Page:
How Waffle House Will Help Determine How Bad Florence Is


Hurricane Safety and Preparedness

Several Waffle House Locations in Florence’s Path Closed
  • The “Waffle House Index” helps FEMA monitor impacts from hurricanes and tropical storms.
  • The index turns red when Waffle House closes, which FEMA says is rare.
  • It was not clear which locations in Florence’s path were expected to close.

While it may sound silly, one of the tools the Federal Emergency Management Agency informally uses to decide how bad a storm is and if it warrants evacuations is the status of Waffle House.

With 1,500 locations, mainly across the South and along the Gulf Coast, that are open 24 hours a day, 7 days a week, 365 days a year, it’s a big deal when Waffle House closes its doors. 

Given the southern locations of most Waffle House restaurants, they are vulnerable to hurricanes, tropical storms and flooding rains. For that reason, it can be a good indicator of a storm’s path of destruction when Waffle House is closed for business.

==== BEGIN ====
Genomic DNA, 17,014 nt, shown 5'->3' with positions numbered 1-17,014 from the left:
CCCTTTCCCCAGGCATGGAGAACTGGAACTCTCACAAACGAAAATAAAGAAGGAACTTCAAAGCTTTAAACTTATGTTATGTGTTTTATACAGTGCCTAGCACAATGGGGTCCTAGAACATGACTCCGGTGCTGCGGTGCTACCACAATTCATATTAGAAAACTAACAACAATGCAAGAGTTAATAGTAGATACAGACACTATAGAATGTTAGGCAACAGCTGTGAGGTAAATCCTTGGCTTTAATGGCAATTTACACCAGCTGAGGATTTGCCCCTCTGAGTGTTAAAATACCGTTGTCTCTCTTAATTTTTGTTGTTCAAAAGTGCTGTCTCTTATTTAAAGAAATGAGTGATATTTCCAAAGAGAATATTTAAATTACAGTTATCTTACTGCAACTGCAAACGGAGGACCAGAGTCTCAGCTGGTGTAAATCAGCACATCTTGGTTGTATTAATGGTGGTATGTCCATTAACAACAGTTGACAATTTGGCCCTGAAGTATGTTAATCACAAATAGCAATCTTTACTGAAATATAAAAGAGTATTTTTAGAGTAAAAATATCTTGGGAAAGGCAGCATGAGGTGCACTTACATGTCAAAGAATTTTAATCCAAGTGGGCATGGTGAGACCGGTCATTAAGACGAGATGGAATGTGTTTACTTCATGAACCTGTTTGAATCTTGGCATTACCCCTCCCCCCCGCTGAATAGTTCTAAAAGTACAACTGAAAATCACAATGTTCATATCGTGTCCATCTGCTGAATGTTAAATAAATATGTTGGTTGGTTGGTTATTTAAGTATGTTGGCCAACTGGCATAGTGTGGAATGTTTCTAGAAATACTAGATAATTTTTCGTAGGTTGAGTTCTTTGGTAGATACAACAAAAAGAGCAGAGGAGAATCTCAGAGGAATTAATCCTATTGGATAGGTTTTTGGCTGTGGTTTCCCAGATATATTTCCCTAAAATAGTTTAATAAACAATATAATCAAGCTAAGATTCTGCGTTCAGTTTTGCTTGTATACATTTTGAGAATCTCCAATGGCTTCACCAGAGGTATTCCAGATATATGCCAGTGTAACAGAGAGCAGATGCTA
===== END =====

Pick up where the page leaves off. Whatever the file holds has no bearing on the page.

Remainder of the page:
(MORE: Hurricane Florence Forecast)

This so-called “Waffle House Index” was created by former FEMA administrator Craig Fugate. Here’s how it works.

If Waffle House is open and serving its full menu, the index is green.

If the restaurant is open but only serving a limited menu, the index is yellow.

The index turns red when Waffle House is closed. FEMA noted it’s rare for the index to turn red because “Waffle House is well-prepared for disasters.”

Waffle House tweeted Tuesday that its storm center was activated and monitoring Florence, but it was not clear which locations in the hurricane’s path were expected to close.

The company, according to a 2011 Wall Street Journal article, has a “hurricane playbook” that helps locations re-open following a catastrophe by limiting locations’ menus as needed. The playbook shows “what to serve if there is gas but no electricity, or a generator but no ice.” 

FEMA cautioned against taking the Waffle House Index too seriously, however.

“Look, I think it was used at a point in time,” FEMA’s Alex Amparo told reporters on a phone briefing obtained by ABC News. “There is no official use for it. Our focus is on more empirical data.”

Florence was expected to make landfall along the Carolina coast on Friday with destructive winds, life-threatening storm surge and catastrophic rainfall flooding.

The Weather Company’s primary journalistic mission is to report on breaking weather news, the environment and the importance of science to our lives. This story does not necessarily represent the position of our parent company, IBM.


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